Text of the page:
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  • Mortar attack marks end of Aleppo ceasefire
    Mortar fire from regime forces struck the al-Mashhad neighborhood of eastern Aleppo on Saturday evening as a three-day Russian-backed ceasefire came to an end at 7 p.m. (noon ET), according to the activist Aleppo Media Center.

  • Pirate radio risks death to fight ISIS on airwaves
    Not far from Mohamad Al Mawsily's studio, fierce battles are raging to oust ISIS from the northern city of Mosul. But from his secret location, the young Iraqi businessman is waging another war against the militants on a daily basis. Less bloody? Yes. But, still potentially lethal.

  • American vigilante hacker sends Russia a warning

  • Australian swimmer thanks fan who raised alarm over mole
    Australian Olympic gold medalist Mack Horton has paid tribute to a fan who spotted a suspicious mole on the swimmer's chest and urged him to get it checked out.

  • 3,300 migrants rescued off Libyan coast
    Rescuers came to the aid of 3,300 migrants and refugees off the coast of Libya on Friday, the Italian coast guard said.

  • US destroyer sails in South China Sea to make a point
    A US Navy guided-missile destroyer, the USS Decatur, sailed through the South China Sea on Friday in a freedom of navigation operation intended to send a blunt message to China.

  • Duterte: We're not really severing ties with US
    Philippines President Rodrigo Duterte has clarified his comments that seemed to call for a split from the United States, saying he was advocating a "separation of foreign policy" rather than "a severance of ties."

  • Yazidi female slaves moved from Mosul
    Dozens of Yazidi women captured and enslaved by ISIS in 2014 have been moved from the Iraqi city of Mosul to Syria, according to the UK-based Syrian Observatory for Human Rights.

  • 50 killed in Cameroon train crash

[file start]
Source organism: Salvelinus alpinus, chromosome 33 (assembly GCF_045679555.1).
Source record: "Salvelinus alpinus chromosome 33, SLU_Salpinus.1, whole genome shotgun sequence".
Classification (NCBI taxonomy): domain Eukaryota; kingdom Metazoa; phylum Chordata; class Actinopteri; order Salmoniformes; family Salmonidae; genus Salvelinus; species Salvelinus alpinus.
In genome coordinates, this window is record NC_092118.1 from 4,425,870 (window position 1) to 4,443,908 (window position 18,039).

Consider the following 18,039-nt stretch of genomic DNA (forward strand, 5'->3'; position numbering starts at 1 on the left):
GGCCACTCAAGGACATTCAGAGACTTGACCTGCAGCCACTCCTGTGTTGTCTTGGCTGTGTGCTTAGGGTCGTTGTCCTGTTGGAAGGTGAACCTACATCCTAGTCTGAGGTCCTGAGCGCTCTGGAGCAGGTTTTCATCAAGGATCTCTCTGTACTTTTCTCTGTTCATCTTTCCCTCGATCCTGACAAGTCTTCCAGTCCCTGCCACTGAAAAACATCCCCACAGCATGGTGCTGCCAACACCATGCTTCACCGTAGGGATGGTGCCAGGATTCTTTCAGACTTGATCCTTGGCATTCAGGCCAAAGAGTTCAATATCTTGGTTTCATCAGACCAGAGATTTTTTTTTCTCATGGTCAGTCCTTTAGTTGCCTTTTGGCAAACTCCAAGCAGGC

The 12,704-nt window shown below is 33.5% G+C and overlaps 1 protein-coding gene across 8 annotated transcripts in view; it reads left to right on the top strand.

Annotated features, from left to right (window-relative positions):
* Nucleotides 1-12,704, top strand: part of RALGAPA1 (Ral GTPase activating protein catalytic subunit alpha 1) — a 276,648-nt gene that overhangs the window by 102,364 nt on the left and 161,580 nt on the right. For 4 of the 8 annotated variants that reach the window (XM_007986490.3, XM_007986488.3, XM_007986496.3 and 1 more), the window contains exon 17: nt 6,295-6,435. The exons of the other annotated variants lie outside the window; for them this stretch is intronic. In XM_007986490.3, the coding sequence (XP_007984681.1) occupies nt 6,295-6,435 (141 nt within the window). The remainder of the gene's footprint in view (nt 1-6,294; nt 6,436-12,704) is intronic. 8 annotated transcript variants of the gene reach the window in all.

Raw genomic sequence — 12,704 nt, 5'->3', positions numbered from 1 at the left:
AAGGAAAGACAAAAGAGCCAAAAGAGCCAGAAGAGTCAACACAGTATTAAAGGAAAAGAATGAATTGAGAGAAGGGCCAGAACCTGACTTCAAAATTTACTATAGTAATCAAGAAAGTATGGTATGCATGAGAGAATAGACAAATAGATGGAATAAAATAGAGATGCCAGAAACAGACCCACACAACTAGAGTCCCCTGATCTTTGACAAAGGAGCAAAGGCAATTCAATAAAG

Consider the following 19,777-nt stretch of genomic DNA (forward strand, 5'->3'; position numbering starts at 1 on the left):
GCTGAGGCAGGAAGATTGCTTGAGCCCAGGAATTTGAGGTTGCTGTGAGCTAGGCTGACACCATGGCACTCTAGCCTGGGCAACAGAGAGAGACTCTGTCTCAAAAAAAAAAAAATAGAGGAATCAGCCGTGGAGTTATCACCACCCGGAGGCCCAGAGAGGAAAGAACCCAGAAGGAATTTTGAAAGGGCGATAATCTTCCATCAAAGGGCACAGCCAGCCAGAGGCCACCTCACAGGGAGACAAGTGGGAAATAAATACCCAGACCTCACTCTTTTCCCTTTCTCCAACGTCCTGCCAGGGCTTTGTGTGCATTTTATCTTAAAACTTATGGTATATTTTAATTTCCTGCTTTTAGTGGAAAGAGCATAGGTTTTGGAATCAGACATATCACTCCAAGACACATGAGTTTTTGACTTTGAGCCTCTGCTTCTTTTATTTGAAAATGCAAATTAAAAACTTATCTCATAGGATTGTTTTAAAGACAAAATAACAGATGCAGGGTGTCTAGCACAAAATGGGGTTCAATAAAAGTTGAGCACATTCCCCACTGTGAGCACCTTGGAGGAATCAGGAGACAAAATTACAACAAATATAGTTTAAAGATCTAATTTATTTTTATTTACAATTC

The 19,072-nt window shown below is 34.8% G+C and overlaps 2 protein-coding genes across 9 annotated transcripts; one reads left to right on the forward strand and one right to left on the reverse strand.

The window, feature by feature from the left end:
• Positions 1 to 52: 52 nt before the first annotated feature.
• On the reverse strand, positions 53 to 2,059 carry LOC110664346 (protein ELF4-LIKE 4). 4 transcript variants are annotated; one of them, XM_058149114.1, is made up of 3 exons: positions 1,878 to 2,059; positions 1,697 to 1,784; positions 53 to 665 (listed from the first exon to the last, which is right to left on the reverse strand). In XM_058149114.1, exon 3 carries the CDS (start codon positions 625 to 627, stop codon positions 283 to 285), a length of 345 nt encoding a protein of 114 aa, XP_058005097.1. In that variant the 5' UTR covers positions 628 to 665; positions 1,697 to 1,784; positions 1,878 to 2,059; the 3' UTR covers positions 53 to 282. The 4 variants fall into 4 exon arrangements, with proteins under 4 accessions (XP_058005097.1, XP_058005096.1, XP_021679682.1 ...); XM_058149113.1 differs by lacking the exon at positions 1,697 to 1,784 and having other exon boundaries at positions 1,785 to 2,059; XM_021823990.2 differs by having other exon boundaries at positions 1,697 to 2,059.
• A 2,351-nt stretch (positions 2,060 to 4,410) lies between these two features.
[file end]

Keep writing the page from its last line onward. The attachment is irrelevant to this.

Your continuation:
About 50 people are dead and 300 others injured after an overloaded train derailed in central Cameroon, authorities said.

  • Mexican police chief arrested in connection with missing students
    The former police chief of the Mexican city of Iguala -- where 43 students disappeared two years ago -- was arrested Friday in connection with the case, according to Mexico's National Security Commission's official Twitter page. Felipe Flores Vazquez, who had been sought since the students went missing, had been labeled as one of the "probable masterminds" of the disappearance by then-Attorney General Jesus Murillo Karam. Karam said in November 2014 that the students were abducted on orders of a local mayor, turned over to a gang who killed them, burned their bodies in a landfill and tossed the remains into a nearby river.

  • 2 states say 'nyet' to Russia's offer to monitor elections
    Louisiana and Oklahoma have said "nyet" to a Russian request to send its diplomats to monitor polling stations on Election Day, according to letters from state officials provided to CNN.

  • UN: ISIS is using human shields in Mosul
    The United Nations said Friday it is "gravely worried" that ISIS has taken 550 families from villages around Mosul, Iraq's second-largest city, and is using them as "human shields" as Iraqi and Kurdish forces battle the terror group for control of the city.

  • Venezuela halts effort to recall president
    A drive to hold a recall referendum on Venezuelan President Nicolás Maduro has been halted, Venezuela's National Electoral Council announced in a statement.

  • Report: AT&T in talks to buy Time Warner
    Time Warner's stock soared nearly 10% Friday on reports that telecom and media giant AT&T may make a takeover bid for the company.